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I have seen two proofs of the Sobolev embedding theorem. One uses the Hardy-Littlewood-Sobolev inequality

$ \displaystyle \|f\|_{L^q({\bf R}^d)} \leq C_{p,q,d} \|f\|_{W^{1,p}({\bf R}^d)}. $

One uses (for $p>1$) the Hardy-Littlewood-Sobolev theorem on fractional integration and the Gagliardo-Nirenberg inequality for $p=1$. See for example the book by E. Stein Singular Integrals and Differentiability Properties of Functions.

In the book by Partial Differential Equations by L.C. Evans, he proves it using only the Gagliardo-Nirenberg inequality because the case $p=1$ implies the case $p>1$.

I find the proof in the book by Evans much more elementary and don't really know why one would use the proof using fractional integration, so I fear that I am missing something. Is the proof using fractional integration somehow stronger?

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The first inequality you wrote down, I think, is the Gagliardo-Nirenberg-Sobolev inequality, no? – Willie Wong Dec 15 '10 at 22:57
up vote 5 down vote accepted

The classical Gagliardo-Nirenberg proof covers the limiting cases $$\|f\|_{L^{\frac{n}{n-1}}}\le C\|\nabla f\| _{L^1}$$ and, for $f$ vanishing at infinity, $$\|f\| _{L^\infty}\le C\|f\| _{W^{n,1}}$$ which can not be easily recovered using the HLS inequality. On the other hand, HLS allows for a unified and simple proof of all the non-critical estimates, and includes the case of fractional derivatives. So I would say that the second method is stronger, with the exception of the limiting $L^1$ and $L^\infty$ cases. This is an argument for learning both methods :)

The shortest proof uses the representation $$ |D|^{-s}f = C\ \ |x|^{s-n} * f$$ valid for $0 < s < n$. So you have $$ \||D|^{-s}f\| _{L^p} \le C \|f\| _{L^q}$$ that is to say, the Sobolev embedding $\dot H^s_q\subset L^p$, provided you can apply HLS, which gives you the condition $s-n/q=-n/p$. You see that with a very simple and unified argument we cover all cases including real $s$ and we obtain the homogeneous estimates without lower order terms.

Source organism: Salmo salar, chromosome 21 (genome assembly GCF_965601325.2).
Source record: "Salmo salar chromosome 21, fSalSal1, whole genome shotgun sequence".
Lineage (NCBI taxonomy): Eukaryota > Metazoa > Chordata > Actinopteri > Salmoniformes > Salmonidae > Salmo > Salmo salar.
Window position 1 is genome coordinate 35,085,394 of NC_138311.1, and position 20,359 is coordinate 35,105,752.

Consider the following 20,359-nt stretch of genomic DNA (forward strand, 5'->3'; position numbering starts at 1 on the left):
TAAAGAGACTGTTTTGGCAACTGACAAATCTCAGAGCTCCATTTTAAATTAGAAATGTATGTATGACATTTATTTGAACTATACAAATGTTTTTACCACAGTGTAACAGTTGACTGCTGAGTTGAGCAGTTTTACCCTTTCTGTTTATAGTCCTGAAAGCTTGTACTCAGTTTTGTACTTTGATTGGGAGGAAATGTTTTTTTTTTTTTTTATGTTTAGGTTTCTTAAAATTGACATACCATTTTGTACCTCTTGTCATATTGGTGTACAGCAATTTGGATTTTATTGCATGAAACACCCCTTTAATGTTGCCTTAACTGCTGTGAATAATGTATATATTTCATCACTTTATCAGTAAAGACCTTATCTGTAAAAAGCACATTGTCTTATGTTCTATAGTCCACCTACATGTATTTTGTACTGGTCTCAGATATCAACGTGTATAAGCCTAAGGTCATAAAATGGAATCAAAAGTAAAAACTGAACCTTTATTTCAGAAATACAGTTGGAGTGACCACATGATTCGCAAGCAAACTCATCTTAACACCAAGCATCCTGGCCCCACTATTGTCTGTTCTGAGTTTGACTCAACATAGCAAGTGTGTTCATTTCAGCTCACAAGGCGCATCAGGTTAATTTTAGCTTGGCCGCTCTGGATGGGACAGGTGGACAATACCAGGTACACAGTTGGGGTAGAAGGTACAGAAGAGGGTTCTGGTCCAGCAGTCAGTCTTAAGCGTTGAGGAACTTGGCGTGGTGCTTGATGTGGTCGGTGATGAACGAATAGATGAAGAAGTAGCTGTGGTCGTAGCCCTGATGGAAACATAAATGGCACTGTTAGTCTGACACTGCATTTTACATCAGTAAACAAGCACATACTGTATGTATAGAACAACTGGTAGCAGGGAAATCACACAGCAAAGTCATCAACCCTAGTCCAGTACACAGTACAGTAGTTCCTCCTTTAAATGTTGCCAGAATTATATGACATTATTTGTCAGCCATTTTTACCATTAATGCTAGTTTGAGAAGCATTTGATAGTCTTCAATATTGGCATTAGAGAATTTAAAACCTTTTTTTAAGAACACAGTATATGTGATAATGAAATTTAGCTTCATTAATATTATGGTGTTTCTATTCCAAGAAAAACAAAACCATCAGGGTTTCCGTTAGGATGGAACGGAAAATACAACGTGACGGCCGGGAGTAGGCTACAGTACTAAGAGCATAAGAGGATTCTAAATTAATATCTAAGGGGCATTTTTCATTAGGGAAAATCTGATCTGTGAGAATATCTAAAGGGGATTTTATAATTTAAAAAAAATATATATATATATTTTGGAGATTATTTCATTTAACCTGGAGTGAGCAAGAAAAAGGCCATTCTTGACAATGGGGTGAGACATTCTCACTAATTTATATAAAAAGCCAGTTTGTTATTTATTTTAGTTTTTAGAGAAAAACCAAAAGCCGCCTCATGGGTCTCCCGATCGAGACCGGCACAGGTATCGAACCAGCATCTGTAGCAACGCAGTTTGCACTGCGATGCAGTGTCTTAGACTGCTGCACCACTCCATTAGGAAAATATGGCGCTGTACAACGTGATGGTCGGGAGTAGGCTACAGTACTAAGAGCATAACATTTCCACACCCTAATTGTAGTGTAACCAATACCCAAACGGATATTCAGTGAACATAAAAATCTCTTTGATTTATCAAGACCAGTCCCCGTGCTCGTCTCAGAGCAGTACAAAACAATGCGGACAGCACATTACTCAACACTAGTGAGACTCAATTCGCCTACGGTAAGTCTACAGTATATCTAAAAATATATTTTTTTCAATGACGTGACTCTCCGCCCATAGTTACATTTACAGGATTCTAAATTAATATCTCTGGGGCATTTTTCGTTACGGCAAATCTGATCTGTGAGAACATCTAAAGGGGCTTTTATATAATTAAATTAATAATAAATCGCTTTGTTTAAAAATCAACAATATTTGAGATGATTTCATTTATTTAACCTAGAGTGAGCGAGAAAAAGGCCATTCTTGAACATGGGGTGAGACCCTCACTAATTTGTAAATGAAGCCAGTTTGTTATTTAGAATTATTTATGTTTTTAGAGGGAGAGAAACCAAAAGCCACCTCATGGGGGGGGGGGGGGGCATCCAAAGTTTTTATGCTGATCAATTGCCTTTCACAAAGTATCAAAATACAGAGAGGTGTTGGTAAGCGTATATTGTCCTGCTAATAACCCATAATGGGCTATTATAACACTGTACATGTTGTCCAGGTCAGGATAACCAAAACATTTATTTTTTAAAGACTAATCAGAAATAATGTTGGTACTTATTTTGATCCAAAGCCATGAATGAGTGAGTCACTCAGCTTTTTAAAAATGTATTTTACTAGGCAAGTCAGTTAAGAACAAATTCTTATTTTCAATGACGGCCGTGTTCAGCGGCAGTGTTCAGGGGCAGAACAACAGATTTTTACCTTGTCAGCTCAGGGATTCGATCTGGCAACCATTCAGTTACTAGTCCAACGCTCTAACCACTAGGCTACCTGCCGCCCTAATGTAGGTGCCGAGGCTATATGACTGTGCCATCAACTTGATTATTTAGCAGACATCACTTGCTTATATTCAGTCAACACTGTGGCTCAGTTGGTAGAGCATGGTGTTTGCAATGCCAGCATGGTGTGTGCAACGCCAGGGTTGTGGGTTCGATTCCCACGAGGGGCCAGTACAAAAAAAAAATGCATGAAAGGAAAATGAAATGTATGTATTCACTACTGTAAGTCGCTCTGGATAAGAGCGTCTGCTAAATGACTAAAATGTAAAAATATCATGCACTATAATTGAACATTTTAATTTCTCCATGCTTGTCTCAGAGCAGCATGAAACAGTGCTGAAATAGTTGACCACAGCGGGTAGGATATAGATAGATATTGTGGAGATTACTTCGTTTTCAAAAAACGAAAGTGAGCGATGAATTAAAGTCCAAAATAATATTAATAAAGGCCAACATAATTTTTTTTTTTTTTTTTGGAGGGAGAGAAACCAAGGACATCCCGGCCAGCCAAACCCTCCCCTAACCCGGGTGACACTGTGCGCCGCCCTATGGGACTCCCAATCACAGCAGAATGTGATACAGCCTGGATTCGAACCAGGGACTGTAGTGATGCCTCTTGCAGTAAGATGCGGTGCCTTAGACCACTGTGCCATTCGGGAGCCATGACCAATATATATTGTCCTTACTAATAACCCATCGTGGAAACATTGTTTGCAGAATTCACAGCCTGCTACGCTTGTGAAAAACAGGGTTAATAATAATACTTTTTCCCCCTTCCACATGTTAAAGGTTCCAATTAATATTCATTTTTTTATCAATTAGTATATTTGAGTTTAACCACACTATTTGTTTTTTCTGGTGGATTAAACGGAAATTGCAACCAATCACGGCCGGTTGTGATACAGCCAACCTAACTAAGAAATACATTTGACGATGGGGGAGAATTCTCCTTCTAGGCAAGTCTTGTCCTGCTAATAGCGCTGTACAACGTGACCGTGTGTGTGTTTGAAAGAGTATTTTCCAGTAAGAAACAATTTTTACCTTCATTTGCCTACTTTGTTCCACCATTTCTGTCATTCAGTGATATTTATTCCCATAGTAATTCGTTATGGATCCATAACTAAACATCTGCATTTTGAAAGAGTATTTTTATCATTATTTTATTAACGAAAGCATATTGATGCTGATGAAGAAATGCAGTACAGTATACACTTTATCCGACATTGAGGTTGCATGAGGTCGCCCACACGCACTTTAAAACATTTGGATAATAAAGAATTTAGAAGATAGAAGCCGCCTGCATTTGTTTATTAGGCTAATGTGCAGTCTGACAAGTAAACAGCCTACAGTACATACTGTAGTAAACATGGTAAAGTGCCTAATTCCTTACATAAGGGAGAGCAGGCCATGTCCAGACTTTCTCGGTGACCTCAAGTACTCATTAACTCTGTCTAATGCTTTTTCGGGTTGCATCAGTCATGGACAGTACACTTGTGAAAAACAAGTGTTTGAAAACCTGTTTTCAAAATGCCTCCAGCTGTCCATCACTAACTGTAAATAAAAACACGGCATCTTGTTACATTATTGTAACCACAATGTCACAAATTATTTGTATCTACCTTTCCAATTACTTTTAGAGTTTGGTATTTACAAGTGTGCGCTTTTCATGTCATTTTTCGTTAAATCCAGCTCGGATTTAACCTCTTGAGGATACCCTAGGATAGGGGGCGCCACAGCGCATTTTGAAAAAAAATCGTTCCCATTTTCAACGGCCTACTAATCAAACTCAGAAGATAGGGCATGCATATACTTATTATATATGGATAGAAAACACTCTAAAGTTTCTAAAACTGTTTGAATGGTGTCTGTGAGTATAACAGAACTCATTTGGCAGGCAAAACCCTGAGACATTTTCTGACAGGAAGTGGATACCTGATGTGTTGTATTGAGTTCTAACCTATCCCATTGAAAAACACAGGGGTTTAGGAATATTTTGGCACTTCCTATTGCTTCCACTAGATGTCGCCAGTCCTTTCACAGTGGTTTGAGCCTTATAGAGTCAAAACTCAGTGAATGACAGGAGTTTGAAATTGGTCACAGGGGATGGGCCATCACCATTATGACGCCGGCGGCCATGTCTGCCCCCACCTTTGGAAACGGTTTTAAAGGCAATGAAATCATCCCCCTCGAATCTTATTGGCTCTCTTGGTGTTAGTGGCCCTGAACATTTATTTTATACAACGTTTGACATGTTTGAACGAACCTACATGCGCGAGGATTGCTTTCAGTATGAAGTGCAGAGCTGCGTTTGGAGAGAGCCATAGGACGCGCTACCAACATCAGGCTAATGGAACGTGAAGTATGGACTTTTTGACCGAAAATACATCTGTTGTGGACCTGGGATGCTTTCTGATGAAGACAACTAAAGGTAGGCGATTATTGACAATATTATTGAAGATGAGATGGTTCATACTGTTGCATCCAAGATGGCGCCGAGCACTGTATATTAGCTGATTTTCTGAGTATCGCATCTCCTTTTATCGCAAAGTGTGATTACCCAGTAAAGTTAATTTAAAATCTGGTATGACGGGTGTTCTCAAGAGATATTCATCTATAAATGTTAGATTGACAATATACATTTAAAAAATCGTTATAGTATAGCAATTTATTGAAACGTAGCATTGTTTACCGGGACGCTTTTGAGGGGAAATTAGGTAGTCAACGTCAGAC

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But from the Gagliardo-Nirenberg, integration by parts, and the Holder inequality, you can prove all of the Sobolev inequalities involving a nonnegative integer number of derivatives. In fact, you get more; you get the full family of what are known as Gagliardo-Nirenberg inequalities. This serves most needs. I would say that you need the HLS inequality only if you need fractional derivatives for some reason. – Deane Yang Dec 16 '10 at 0:15
Sure, but I don't really see why one should restrain from using HLS. If you use it properly, the proof is much simpler than the classical one, it's unified, covers fractional derivatives, can be extended without effort to cover Lorentz spaces and to prove the GN inequalities, etc. – Piero D'Ancona Dec 16 '10 at 0:33
I guess I'm a little skeptical. The proof of Gagliardo-Nirenberg uses only the 1-d fundamental theorem of calculus and Holder's inequality. I think just stating HLS is harder than that. – Deane Yang Dec 16 '10 at 2:41
@Deane. It uses also Fubini's theoremand a generalization of it. – Denis Serre Dec 16 '10 at 7:14
@student. I suggest you have a look at Luc Tartar's book An introduction to Sobolev spaces and interpolation spaces. Lecture Notes of the Unione Matematica Italiana, 3. Springer, Berlin; UMI, Bologna, 2007. – Denis Serre Dec 16 '10 at 7:15

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